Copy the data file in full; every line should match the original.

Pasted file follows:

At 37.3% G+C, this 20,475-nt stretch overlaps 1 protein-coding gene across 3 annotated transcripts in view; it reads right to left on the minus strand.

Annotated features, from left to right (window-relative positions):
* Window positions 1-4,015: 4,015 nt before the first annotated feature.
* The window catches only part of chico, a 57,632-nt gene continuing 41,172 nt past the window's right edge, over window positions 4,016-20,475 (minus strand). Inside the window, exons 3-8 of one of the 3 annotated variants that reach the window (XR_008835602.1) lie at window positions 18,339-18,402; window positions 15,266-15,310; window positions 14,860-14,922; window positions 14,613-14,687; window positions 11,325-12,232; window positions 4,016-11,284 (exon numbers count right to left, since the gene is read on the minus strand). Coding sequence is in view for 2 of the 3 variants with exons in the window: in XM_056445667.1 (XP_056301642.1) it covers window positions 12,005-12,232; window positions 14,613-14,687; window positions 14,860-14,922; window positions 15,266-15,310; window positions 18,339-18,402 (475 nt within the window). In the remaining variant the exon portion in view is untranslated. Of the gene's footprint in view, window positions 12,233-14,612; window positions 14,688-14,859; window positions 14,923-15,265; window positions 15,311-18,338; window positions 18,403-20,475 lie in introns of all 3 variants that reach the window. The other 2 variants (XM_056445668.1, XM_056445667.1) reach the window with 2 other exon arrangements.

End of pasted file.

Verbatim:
At 37.3% G+C, this 20,475-nt stretch overlaps 1 protein-coding gene across 3 annotated transcripts in view; it reads right to left on the minus strand.

Annotated features, from left to right (window-relative positions):
* Window positions 1-4,015: 4,015 nt before the first annotated feature.
* The window catches only part of chico, a 57,632-nt gene continuing 41,172 nt past the window's right edge, over window positions 4,016-20,475 (minus strand). Inside the window, exons 3-8 of one of the 3 annotated variants that reach the window (XR_008835602.1) lie at window positions 18,339-18,402; window positions 15,266-15,310; window positions 14,860-14,922; window positions 14,613-14,687; window positions 11,325-12,232; window positions 4,016-11,284 (exon numbers count right to left, since the gene is read on the minus strand). Coding sequence is in view for 2 of the 3 variants with exons in the window: in XM_056445667.1 (XP_056301642.1) it covers window positions 12,005-12,232; window positions 14,613-14,687; window positions 14,860-14,922; window positions 15,266-15,310; window positions 18,339-18,402 (475 nt within the window). In the remaining variant the exon portion in view is untranslated. Of the gene's footprint in view, window positions 12,233-14,612; window positions 14,688-14,859; window positions 14,923-15,265; window positions 15,311-18,338; window positions 18,403-20,475 lie in introns of all 3 variants that reach the window. The other 2 variants (XM_056445668.1, XM_056445667.1) reach the window with 2 other exon arrangements.